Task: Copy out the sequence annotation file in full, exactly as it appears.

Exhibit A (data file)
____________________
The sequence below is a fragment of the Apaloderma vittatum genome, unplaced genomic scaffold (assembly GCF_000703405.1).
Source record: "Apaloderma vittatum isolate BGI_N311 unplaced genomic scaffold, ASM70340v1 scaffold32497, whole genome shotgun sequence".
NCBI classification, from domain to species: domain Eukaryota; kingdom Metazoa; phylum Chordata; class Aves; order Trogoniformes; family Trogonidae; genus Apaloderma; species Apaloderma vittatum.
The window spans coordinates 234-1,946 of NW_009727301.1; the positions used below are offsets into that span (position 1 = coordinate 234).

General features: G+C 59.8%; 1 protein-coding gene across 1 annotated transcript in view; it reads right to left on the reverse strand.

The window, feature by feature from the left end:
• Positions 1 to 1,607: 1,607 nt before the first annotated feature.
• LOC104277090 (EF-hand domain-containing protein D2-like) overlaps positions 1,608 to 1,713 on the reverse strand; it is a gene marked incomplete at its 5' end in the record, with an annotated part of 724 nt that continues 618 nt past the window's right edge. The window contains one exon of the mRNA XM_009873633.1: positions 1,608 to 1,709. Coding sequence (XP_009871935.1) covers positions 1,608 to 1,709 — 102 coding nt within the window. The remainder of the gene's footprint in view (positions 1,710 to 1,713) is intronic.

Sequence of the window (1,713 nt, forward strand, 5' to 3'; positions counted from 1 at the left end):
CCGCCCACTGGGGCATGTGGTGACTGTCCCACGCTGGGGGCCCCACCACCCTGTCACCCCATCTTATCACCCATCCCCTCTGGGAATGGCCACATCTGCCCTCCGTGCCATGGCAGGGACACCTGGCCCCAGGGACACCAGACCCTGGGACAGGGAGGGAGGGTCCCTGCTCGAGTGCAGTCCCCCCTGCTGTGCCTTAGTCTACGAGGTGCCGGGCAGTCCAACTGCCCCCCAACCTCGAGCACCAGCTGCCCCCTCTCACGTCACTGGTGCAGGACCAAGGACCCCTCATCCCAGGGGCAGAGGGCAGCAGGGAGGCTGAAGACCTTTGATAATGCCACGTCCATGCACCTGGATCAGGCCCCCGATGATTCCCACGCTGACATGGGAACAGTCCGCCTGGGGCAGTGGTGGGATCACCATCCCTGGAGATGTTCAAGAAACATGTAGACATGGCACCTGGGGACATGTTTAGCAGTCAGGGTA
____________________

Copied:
The sequence below is a fragment of the Apaloderma vittatum genome, unplaced genomic scaffold (assembly GCF_000703405.1).
Source record: "Apaloderma vittatum isolate BGI_N311 unplaced genomic scaffold, ASM70340v1 scaffold32497, whole genome shotgun sequence".
NCBI classification, from domain to species: domain Eukaryota; kingdom Metazoa; phylum Chordata; class Aves; order Trogoniformes; family Trogonidae; genus Apaloderma; species Apaloderma vittatum.
The window spans coordinates 234-1,946 of NW_009727301.1; the positions used below are offsets into that span (position 1 = coordinate 234).

General features: G+C 59.8%; 1 protein-coding gene across 1 annotated transcript in view; it reads right to left on the reverse strand.

The window, feature by feature from the left end:
• Positions 1 to 1,607: 1,607 nt before the first annotated feature.
• LOC104277090 (EF-hand domain-containing protein D2-like) overlaps positions 1,608 to 1,713 on the reverse strand; it is a gene marked incomplete at its 5' end in the record, with an annotated part of 724 nt that continues 618 nt past the window's right edge. The window contains one exon of the mRNA XM_009873633.1: positions 1,608 to 1,709. Coding sequence (XP_009871935.1) covers positions 1,608 to 1,709 — 102 coding nt within the window. The remainder of the gene's footprint in view (positions 1,710 to 1,713) is intronic.

Sequence of the window (1,713 nt, forward strand, 5' to 3'; positions counted from 1 at the left end):
CCGCCCACTGGGGCATGTGGTGACTGTCCCACGCTGGGGGCCCCACCACCCTGTCACCCCATCTTATCACCCATCCCCTCTGGGAATGGCCACATCTGCCCTCCGTGCCATGGCAGGGACACCTGGCCCCAGGGACACCAGACCCTGGGACAGGGAGGGAGGGTCCCTGCTCGAGTGCAGTCCCCCCTGCTGTGCCTTAGTCTACGAGGTGCCGGGCAGTCCAACTGCCCCCCAACCTCGAGCACCAGCTGCCCCCTCTCACGTCACTGGTGCAGGACCAAGGACCCCTCATCCCAGGGGCAGAGGGCAGCAGGGAGGCTGAAGACCTTTGATAATGCCACGTCCATGCACCTGGATCAGGCCCCCGATGATTCCCACGCTGACATGGGAACAGTCCGCCTGGGGCAGTGGTGGGATCACCATCCCTGGAGATGTTCAAGAAACATGTAGACATGGCACCTGGGGACATGTTTAGCAGTCAGGGTA